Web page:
For the present, we shall ignore whether Proust was ordered to investigate platinum, or if the research was done by “motu proprio” (his own wish). However, on 27th April 1786 his great protector, the Count of Lacy requested die Marquis of Sonora to make some platinum available to Louis Proust, who the King of Spain had just appointed Professor of Chemistry and Metallurgy at the Royal Artillery School at Segovia. This was to enable Proust to increase his knowledge of platinum which he could then communicate to his students, as well as to assess the advantages that could be gained from the use of this metal (12).

The First of the Publications

The brief note that he published in the “Anales de Química de Segovia” can be translated as follows:

“Platinum. All the ones that I have examined contain copper. If a solution of platinum is precipitated by a plate of pure iron, and the nitric acid is applied to the precipitated platinum, the copper and the oxide of iron are taken out; and pouring hepatic water in this acid copper is precipitated”.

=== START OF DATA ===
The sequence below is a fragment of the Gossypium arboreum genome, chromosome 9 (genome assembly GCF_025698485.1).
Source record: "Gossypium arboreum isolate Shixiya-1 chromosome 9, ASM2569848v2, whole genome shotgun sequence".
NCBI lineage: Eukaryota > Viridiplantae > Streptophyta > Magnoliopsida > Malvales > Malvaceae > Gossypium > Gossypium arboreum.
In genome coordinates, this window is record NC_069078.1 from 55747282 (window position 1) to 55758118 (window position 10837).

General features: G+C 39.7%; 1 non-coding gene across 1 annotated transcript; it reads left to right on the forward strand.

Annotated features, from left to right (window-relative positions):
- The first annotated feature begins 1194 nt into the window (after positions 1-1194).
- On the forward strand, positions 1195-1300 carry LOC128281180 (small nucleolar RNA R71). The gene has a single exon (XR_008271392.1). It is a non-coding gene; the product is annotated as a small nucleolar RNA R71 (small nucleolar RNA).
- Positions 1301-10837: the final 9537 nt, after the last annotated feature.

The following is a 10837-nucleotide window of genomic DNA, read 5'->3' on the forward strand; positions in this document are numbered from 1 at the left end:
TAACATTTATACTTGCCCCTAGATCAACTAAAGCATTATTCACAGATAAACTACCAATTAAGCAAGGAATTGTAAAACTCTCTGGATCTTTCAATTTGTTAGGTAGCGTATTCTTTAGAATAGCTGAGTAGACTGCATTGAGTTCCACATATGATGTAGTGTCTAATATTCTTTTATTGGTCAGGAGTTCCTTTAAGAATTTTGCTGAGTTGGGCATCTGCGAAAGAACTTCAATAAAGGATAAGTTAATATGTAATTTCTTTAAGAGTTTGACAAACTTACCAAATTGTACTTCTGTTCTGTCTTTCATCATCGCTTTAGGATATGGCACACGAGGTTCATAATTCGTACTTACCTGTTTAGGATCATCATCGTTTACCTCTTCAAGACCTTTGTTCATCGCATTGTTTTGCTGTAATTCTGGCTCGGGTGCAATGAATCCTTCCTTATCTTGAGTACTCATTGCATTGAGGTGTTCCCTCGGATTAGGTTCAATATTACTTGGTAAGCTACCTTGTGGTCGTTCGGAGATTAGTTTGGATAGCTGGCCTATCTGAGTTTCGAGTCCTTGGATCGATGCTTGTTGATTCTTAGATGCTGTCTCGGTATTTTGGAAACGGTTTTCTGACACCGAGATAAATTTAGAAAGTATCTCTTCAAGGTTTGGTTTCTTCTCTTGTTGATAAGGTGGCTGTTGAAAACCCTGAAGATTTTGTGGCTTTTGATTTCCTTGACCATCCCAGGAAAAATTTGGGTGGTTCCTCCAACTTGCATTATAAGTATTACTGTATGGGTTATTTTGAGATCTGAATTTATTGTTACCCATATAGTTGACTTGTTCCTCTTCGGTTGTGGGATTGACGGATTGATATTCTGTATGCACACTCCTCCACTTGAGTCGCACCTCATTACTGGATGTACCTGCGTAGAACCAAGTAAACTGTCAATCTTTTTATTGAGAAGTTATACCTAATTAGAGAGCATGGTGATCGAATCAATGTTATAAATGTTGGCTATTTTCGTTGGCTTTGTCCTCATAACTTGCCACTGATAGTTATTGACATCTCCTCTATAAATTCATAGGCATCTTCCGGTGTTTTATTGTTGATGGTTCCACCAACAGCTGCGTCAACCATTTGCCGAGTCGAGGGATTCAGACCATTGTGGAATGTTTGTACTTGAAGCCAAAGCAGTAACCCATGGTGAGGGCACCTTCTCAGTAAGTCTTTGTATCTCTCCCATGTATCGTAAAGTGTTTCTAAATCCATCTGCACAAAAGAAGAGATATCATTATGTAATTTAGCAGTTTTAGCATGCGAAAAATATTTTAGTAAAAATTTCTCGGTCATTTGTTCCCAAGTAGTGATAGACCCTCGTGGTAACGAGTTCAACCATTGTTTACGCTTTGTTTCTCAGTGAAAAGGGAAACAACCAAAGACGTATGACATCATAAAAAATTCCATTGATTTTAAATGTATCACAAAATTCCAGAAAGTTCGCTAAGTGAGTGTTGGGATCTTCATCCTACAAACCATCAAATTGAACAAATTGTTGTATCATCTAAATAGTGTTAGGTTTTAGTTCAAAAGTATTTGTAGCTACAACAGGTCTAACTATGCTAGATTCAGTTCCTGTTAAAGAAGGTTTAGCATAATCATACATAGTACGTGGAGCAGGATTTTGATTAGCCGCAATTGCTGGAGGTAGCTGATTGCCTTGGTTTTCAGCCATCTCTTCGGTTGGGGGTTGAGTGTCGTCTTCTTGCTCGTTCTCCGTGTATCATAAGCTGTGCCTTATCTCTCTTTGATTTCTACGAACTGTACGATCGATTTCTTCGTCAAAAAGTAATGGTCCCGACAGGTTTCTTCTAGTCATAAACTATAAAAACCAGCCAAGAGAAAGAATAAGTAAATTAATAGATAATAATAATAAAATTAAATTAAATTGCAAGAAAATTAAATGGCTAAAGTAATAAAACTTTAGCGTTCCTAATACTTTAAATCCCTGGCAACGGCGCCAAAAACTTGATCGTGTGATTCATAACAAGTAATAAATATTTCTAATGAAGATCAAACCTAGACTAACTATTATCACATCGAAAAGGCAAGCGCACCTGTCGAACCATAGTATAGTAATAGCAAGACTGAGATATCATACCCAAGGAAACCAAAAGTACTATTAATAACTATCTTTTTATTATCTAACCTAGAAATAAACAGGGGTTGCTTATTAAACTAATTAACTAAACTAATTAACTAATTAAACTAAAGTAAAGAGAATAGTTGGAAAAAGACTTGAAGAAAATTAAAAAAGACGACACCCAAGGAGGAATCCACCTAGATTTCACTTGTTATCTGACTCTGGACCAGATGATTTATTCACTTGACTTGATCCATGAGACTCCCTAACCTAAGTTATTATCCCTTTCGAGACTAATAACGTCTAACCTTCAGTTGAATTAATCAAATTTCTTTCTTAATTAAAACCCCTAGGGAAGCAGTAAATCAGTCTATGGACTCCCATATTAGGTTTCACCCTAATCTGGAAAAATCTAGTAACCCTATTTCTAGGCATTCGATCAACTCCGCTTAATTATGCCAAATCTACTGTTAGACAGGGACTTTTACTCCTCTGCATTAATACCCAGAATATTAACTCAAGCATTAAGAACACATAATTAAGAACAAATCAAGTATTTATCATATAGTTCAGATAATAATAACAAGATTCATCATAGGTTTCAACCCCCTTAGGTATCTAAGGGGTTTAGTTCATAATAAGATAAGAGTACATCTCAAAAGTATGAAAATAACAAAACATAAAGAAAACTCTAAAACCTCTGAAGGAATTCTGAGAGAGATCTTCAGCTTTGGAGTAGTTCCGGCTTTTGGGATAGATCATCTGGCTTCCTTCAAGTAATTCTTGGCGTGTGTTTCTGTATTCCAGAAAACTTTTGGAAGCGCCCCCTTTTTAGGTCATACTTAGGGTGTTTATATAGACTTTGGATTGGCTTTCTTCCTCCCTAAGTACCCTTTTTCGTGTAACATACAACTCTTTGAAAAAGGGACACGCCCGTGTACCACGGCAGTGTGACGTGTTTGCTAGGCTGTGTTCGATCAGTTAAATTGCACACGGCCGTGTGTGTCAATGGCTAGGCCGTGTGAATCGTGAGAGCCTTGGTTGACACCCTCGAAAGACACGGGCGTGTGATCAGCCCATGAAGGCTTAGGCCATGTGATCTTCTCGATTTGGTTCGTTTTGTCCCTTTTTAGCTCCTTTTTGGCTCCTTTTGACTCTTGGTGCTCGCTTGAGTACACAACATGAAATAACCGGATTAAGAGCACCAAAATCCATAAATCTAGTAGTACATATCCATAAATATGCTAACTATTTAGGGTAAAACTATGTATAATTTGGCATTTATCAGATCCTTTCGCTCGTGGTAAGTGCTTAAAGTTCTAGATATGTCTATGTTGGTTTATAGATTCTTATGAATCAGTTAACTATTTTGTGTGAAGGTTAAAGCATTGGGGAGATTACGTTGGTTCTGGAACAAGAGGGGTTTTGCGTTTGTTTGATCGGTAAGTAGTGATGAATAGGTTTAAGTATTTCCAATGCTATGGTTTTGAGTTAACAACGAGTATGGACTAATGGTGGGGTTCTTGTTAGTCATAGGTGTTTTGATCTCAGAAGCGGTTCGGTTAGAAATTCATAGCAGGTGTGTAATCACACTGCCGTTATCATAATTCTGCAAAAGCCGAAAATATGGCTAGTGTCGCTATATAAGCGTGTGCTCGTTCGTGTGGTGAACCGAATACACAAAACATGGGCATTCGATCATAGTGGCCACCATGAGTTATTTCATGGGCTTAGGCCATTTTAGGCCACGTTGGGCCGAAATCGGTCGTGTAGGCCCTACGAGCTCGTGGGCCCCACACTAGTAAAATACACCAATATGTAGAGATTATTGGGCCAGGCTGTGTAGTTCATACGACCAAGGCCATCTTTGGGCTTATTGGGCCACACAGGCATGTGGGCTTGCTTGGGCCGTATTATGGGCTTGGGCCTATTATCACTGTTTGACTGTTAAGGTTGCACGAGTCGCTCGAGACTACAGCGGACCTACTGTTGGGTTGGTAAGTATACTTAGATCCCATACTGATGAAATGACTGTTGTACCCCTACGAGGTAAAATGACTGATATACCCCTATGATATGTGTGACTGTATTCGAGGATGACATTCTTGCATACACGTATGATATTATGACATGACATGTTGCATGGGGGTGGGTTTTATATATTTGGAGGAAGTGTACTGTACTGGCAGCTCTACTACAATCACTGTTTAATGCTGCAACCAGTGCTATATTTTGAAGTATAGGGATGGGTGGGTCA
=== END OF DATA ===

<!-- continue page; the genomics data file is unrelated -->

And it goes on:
Thus he gives a practical and efficient method of eliminating the copper contained in the platinum by the use of “hepatic water”, an aqueous solution of hydrogen sulphide.He describes the procedure succinctly, but he does not give it as a method for refining platinum. The reported procedure, however, would have resulted in a substantial purification of the native platinum and it is possible that Proust would have used this method to purify the inferior platinum sent to him from Chavaneau’s laboratory in Madrid. This view is supported by a communication from the Segovia laboratory dated 1791, in which he asks for unpurified platinum to be sent to him so that he could use it for fabricating crucibles (13). This suggests that he had at his disposal a more adequate refining procedure than the one used by Chavaneau.